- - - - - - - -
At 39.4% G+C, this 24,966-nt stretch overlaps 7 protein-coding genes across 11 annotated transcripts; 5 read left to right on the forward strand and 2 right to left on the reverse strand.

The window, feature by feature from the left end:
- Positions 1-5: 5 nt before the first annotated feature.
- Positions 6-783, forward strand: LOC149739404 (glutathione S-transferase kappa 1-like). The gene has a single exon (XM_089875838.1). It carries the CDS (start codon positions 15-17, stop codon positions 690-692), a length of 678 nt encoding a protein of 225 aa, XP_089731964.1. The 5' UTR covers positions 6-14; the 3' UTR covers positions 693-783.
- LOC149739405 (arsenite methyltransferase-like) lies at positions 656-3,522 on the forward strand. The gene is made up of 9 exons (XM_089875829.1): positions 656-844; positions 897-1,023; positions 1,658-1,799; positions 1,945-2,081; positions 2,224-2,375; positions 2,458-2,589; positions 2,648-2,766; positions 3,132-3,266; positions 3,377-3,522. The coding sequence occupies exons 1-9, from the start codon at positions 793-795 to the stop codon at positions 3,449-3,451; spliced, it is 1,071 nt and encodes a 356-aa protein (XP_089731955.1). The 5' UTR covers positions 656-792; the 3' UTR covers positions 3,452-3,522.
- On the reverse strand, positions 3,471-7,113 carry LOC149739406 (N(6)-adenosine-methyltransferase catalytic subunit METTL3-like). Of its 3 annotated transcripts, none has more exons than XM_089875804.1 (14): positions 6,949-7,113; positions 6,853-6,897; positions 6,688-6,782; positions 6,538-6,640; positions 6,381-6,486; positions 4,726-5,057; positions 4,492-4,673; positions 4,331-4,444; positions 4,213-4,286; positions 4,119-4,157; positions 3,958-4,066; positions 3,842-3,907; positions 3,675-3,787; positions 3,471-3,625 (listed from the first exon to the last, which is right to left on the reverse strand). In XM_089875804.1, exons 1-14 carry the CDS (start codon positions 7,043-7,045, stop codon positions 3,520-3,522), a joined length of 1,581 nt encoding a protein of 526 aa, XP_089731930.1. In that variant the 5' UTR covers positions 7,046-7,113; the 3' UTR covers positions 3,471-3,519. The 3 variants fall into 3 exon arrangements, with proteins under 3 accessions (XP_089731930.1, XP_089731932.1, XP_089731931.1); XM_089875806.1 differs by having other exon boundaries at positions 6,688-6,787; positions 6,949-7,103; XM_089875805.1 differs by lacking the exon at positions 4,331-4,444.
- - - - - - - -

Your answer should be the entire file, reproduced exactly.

At 39.4% G+C, this 24,966-nt stretch overlaps 7 protein-coding genes across 11 annotated transcripts; 5 read left to right on the forward strand and 2 right to left on the reverse strand.

The window, feature by feature from the left end:
- Positions 1-5: 5 nt before the first annotated feature.
- Positions 6-783, forward strand: LOC149739404 (glutathione S-transferase kappa 1-like). The gene has a single exon (XM_089875838.1). It carries the CDS (start codon positions 15-17, stop codon positions 690-692), a length of 678 nt encoding a protein of 225 aa, XP_089731964.1. The 5' UTR covers positions 6-14; the 3' UTR covers positions 693-783.
- LOC149739405 (arsenite methyltransferase-like) lies at positions 656-3,522 on the forward strand. The gene is made up of 9 exons (XM_089875829.1): positions 656-844; positions 897-1,023; positions 1,658-1,799; positions 1,945-2,081; positions 2,224-2,375; positions 2,458-2,589; positions 2,648-2,766; positions 3,132-3,266; positions 3,377-3,522. The coding sequence occupies exons 1-9, from the start codon at positions 793-795 to the stop codon at positions 3,449-3,451; spliced, it is 1,071 nt and encodes a 356-aa protein (XP_089731955.1). The 5' UTR covers positions 656-792; the 3' UTR covers positions 3,452-3,522.
- On the reverse strand, positions 3,471-7,113 carry LOC149739406 (N(6)-adenosine-methyltransferase catalytic subunit METTL3-like). Of its 3 annotated transcripts, none has more exons than XM_089875804.1 (14): positions 6,949-7,113; positions 6,853-6,897; positions 6,688-6,782; positions 6,538-6,640; positions 6,381-6,486; positions 4,726-5,057; positions 4,492-4,673; positions 4,331-4,444; positions 4,213-4,286; positions 4,119-4,157; positions 3,958-4,066; positions 3,842-3,907; positions 3,675-3,787; positions 3,471-3,625 (listed from the first exon to the last, which is right to left on the reverse strand). In XM_089875804.1, exons 1-14 carry the CDS (start codon positions 7,043-7,045, stop codon positions 3,520-3,522), a joined length of 1,581 nt encoding a protein of 526 aa, XP_089731930.1. In that variant the 5' UTR covers positions 7,046-7,113; the 3' UTR covers positions 3,471-3,519. The 3 variants fall into 3 exon arrangements, with proteins under 3 accessions (XP_089731930.1, XP_089731932.1, XP_089731931.1); XM_089875806.1 differs by having other exon boundaries at positions 6,688-6,787; positions 6,949-7,103; XM_089875805.1 differs by lacking the exon at positions 4,331-4,444.